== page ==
India expands supported ethanol feedstocks, funding for 2G
India’s Cabinet, chaired by Prime Minister Shri Narendra Modi, has approved the 2018 National Policy on Biofuels. Reduced dependency of imports and environmental benefits are among the goals for the legislation.
The policy differentiates between ‘basic biofuels’ and ‘advanced biofuels’: the former covering first generation bioethanol and biodiesel, the latter covering second and third generation biofuels. This categorisation facilitates separate levels of governmental support.
The legislation also expands the feedstock supported by the scheme. Sugarcane juice, sugar-containing materials (like sugar beet), starch containing materials (like corn) and damaged food grains unfit for human consumption are now covered by the programme. During times of food surplus, farmers will also be allowed to use excess produce for the production of ethanol.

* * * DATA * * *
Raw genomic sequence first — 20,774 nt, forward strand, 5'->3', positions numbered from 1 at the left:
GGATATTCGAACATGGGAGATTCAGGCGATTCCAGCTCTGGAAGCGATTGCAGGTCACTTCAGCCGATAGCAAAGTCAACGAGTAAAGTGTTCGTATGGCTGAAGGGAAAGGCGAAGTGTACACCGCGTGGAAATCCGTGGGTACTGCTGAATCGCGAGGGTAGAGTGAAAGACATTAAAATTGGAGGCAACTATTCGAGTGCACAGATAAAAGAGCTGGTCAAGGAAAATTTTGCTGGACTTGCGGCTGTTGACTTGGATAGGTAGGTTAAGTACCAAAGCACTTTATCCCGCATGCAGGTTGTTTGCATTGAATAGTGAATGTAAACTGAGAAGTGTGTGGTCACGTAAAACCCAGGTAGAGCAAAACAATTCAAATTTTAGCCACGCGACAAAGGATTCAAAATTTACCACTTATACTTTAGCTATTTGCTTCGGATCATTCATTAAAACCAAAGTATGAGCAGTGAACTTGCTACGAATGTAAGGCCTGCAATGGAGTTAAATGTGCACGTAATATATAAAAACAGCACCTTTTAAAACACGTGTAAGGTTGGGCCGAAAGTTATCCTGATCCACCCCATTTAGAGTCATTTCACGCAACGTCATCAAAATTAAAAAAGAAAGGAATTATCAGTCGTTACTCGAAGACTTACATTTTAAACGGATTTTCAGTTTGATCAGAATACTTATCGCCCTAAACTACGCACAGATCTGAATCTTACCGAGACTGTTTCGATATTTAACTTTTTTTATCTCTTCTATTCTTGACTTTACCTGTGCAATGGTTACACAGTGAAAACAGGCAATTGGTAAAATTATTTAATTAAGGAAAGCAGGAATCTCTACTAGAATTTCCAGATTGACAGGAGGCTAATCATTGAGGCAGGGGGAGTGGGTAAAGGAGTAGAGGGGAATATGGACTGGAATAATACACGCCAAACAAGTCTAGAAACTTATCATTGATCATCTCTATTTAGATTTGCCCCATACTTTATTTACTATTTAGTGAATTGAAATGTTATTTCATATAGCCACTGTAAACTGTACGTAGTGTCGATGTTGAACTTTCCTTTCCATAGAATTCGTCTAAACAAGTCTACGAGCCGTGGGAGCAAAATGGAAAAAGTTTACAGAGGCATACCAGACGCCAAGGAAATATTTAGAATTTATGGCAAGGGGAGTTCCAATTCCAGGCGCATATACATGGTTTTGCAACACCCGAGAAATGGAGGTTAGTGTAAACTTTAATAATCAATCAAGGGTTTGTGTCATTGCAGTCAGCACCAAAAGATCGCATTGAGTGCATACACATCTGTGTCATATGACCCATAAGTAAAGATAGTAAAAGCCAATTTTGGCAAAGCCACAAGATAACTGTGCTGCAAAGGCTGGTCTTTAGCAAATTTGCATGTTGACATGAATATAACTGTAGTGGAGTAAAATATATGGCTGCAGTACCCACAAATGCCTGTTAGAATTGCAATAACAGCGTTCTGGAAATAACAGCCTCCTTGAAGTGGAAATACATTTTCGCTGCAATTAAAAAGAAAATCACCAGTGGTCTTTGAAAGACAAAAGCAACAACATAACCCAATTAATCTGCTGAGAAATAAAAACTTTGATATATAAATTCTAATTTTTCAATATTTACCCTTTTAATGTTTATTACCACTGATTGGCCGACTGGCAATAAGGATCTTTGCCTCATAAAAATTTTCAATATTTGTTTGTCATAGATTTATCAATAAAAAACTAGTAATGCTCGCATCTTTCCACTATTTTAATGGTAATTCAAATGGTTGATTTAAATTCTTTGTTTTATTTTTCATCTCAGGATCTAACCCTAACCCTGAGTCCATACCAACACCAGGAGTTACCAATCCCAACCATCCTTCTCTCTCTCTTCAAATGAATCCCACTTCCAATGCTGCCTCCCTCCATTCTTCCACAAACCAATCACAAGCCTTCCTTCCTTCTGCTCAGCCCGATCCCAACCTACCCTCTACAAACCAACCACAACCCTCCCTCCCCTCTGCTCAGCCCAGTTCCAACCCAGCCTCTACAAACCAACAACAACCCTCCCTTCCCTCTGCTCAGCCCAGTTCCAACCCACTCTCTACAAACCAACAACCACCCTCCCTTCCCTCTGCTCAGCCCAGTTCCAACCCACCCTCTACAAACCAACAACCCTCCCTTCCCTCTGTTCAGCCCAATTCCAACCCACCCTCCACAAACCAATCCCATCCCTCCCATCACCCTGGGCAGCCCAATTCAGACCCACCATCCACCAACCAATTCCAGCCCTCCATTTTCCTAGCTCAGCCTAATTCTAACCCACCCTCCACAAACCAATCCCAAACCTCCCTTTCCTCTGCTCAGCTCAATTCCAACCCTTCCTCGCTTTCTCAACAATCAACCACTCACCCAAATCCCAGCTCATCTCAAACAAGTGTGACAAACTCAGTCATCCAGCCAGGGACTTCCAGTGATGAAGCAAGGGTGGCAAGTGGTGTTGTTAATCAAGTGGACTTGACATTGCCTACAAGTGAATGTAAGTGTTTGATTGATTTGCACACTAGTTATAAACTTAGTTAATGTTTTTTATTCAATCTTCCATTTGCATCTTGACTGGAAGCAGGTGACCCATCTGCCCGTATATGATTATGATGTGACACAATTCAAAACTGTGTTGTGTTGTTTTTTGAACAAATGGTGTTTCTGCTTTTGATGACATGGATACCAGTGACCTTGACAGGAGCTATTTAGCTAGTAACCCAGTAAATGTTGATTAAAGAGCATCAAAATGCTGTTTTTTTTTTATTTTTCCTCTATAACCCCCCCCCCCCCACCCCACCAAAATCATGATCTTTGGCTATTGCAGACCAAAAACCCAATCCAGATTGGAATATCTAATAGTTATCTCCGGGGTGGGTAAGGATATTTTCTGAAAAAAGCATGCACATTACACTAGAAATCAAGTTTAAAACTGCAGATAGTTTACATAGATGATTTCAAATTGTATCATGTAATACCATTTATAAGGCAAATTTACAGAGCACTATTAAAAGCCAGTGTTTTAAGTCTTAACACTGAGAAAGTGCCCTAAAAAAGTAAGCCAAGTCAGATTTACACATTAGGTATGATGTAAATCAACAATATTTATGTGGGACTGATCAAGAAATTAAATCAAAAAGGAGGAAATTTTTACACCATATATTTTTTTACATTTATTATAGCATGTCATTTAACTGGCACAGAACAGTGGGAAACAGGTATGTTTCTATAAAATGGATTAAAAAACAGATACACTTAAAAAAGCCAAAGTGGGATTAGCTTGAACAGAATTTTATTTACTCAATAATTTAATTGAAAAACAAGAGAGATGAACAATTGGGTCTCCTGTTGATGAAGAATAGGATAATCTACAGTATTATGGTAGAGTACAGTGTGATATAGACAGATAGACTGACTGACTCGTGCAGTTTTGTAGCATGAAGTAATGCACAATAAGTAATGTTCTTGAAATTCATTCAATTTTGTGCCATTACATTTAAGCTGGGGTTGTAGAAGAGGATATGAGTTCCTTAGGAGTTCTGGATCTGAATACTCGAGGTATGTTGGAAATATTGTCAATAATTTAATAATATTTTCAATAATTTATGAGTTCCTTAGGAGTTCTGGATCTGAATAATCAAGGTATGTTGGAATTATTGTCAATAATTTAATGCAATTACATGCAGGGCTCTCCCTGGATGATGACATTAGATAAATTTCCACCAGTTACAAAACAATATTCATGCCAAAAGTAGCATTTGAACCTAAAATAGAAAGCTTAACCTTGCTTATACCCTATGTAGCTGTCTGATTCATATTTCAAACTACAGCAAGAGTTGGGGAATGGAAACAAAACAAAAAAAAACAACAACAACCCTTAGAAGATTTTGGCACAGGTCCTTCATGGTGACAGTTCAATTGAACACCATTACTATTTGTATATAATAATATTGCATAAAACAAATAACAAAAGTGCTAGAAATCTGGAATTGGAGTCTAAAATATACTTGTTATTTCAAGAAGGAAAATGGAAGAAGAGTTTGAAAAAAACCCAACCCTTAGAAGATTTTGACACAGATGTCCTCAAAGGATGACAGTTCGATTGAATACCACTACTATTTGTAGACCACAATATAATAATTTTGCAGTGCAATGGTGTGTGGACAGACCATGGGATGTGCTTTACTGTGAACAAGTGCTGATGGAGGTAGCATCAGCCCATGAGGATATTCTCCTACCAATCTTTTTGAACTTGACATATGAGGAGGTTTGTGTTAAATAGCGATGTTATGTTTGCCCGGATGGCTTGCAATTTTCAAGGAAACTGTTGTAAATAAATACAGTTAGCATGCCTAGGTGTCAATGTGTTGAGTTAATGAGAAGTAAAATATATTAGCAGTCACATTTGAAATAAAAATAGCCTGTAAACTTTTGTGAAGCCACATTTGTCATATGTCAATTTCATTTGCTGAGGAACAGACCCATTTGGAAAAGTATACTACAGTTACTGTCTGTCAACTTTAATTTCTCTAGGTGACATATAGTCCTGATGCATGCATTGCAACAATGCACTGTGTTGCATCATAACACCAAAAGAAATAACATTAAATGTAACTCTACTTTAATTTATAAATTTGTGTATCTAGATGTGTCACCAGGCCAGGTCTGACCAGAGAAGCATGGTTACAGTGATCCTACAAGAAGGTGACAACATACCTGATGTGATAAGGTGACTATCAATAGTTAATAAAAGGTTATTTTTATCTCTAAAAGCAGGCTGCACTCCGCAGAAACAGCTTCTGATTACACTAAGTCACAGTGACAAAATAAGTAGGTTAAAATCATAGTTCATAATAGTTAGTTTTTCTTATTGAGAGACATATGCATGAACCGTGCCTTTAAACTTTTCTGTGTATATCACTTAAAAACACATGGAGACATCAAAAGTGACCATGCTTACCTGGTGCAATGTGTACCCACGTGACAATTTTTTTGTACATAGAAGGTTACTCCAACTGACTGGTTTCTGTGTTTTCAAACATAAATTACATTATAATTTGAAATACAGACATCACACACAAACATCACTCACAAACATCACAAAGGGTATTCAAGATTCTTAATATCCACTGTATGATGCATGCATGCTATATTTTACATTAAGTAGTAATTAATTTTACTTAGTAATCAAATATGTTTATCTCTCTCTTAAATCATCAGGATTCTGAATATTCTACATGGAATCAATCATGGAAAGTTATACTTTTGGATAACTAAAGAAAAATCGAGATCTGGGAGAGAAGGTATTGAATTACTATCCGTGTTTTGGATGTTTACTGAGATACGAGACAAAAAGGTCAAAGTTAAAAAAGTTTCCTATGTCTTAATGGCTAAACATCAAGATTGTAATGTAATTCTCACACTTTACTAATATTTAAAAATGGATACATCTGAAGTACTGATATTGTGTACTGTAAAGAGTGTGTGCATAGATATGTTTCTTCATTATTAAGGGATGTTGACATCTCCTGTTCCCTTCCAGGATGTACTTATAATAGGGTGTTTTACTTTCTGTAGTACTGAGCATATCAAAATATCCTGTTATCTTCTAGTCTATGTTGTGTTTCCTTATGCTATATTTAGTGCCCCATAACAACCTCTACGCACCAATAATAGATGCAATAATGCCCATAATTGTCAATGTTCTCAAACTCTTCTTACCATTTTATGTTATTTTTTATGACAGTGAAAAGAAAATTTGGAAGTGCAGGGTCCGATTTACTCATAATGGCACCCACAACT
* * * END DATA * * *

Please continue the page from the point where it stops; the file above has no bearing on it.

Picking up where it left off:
Indian biofuel policy has previously been hindered by a lack of feedstock, which is typically molasses—a sugar by-product.
A ‘viability gap funding scheme’ of Rs50 billion (over €625 million) over six years is to be made available to second generation bioethanol refineries. Tax incentives and higher purchase prices will also apply to second generation facilities.